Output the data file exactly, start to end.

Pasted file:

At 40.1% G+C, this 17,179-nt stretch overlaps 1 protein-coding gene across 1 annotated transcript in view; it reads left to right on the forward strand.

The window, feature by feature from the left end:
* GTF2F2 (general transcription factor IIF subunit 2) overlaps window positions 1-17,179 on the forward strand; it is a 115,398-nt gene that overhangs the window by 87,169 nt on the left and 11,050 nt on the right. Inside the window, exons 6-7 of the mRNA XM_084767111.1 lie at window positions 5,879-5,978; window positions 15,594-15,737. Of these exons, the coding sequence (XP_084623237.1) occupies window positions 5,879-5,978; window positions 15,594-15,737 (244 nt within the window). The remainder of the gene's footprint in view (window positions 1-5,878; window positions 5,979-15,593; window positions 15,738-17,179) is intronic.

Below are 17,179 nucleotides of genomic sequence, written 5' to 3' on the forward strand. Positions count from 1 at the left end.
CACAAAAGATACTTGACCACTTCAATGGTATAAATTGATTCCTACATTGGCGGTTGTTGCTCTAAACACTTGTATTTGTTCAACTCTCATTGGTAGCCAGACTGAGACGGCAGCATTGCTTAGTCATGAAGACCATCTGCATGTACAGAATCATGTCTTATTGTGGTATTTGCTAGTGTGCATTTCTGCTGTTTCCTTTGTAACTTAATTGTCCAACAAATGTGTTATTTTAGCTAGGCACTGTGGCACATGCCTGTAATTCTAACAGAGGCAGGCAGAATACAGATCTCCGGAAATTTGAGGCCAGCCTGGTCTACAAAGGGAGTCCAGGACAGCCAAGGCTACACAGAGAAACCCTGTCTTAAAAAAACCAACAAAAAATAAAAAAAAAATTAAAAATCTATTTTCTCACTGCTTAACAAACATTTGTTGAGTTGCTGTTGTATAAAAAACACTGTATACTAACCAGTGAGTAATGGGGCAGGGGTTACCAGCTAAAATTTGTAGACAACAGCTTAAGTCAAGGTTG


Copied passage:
At 40.1% G+C, this 17,179-nt stretch overlaps 1 protein-coding gene across 1 annotated transcript in view; it reads left to right on the forward strand.

The window, feature by feature from the left end:
* GTF2F2 (general transcription factor IIF subunit 2) overlaps window positions 1-17,179 on the forward strand; it is a 115,398-nt gene that overhangs the window by 87,169 nt on the left and 11,050 nt on the right. Inside the window, exons 6-7 of the mRNA XM_084767111.1 lie at window positions 5,879-5,978; window positions 15,594-15,737. Of these exons, the coding sequence (XP_084623237.1) occupies window positions 5,879-5,978; window positions 15,594-15,737 (244 nt within the window). The remainder of the gene's footprint in view (window positions 1-5,878; window positions 5,979-15,593; window positions 15,738-17,179) is intronic.

Below are 17,179 nucleotides of genomic sequence, written 5' to 3' on the forward strand. Positions count from 1 at the left end.
CACAAAAGATACTTGACCACTTCAATGGTATAAATTGATTCCTACATTGGCGGTTGTTGCTCTAAACACTTGTATTTGTTCAACTCTCATTGGTAGCCAGACTGAGACGGCAGCATTGCTTAGTCATGAAGACCATCTGCATGTACAGAATCATGTCTTATTGTGGTATTTGCTAGTGTGCATTTCTGCTGTTTCCTTTGTAACTTAATTGTCCAACAAATGTGTTATTTTAGCTAGGCACTGTGGCACATGCCTGTAATTCTAACAGAGGCAGGCAGAATACAGATCTCCGGAAATTTGAGGCCAGCCTGGTCTACAAAGGGAGTCCAGGACAGCCAAGGCTACACAGAGAAACCCTGTCTTAAAAAAACCAACAAAAAATAAAAAAAAAATTAAAAATCTATTTTCTCACTGCTTAACAAACATTTGTTGAGTTGCTGTTGTATAAAAAACACTGTATACTAACCAGTGAGTAATGGGGCAGGGGTTACCAGCTAAAATTTGTAGACAACAGCTTAAGTCAAGGTTG